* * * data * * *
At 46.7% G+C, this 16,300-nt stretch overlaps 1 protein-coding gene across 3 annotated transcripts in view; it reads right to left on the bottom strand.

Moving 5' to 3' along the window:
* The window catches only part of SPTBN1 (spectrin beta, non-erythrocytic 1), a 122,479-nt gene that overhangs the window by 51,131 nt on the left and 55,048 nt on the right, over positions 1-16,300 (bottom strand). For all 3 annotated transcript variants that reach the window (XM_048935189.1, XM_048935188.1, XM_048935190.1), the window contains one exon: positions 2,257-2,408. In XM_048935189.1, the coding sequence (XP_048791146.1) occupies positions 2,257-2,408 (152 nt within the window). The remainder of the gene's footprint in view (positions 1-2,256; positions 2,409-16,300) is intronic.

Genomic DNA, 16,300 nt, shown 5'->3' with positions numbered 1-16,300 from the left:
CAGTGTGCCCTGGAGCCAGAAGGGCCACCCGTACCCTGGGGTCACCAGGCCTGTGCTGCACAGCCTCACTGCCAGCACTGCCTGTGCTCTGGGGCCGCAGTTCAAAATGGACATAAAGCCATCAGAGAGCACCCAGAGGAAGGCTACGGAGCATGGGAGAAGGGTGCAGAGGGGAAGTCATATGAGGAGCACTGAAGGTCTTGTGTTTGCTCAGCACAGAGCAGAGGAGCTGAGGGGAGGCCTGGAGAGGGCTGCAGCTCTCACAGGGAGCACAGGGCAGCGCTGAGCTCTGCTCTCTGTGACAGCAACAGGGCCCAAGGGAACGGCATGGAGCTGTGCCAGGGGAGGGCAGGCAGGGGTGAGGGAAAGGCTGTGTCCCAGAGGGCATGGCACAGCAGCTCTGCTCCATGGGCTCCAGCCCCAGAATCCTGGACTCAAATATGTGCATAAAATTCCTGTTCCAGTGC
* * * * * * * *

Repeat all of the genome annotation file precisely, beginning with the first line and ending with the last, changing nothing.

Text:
At 46.7% G+C, this 16,300-nt stretch overlaps 1 protein-coding gene across 3 annotated transcripts in view; it reads right to left on the bottom strand.

Moving 5' to 3' along the window:
* The window catches only part of SPTBN1 (spectrin beta, non-erythrocytic 1), a 122,479-nt gene that overhangs the window by 51,131 nt on the left and 55,048 nt on the right, over positions 1-16,300 (bottom strand). For all 3 annotated transcript variants that reach the window (XM_048935189.1, XM_048935188.1, XM_048935190.1), the window contains one exon: positions 2,257-2,408. In XM_048935189.1, the coding sequence (XP_048791146.1) occupies positions 2,257-2,408 (152 nt within the window). The remainder of the gene's footprint in view (positions 1-2,256; positions 2,409-16,300) is intronic.

Genomic DNA, 16,300 nt, shown 5'->3' with positions numbered 1-16,300 from the left:
CAGTGTGCCCTGGAGCCAGAAGGGCCACCCGTACCCTGGGGTCACCAGGCCTGTGCTGCACAGCCTCACTGCCAGCACTGCCTGTGCTCTGGGGCCGCAGTTCAAAATGGACATAAAGCCATCAGAGAGCACCCAGAGGAAGGCTACGGAGCATGGGAGAAGGGTGCAGAGGGGAAGTCATATGAGGAGCACTGAAGGTCTTGTGTTTGCTCAGCACAGAGCAGAGGAGCTGAGGGGAGGCCTGGAGAGGGCTGCAGCTCTCACAGGGAGCACAGGGCAGCGCTGAGCTCTGCTCTCTGTGACAGCAACAGGGCCCAAGGGAACGGCATGGAGCTGTGCCAGGGGAGGGCAGGCAGGGGTGAGGGAAAGGCTGTGTCCCAGAGGGCATGGCACAGCAGCTCTGCTCCATGGGCTCCAGCCCCAGAATCCTGGACTCAAATATGTGCATAAAATTCCTGTTCCAGTGC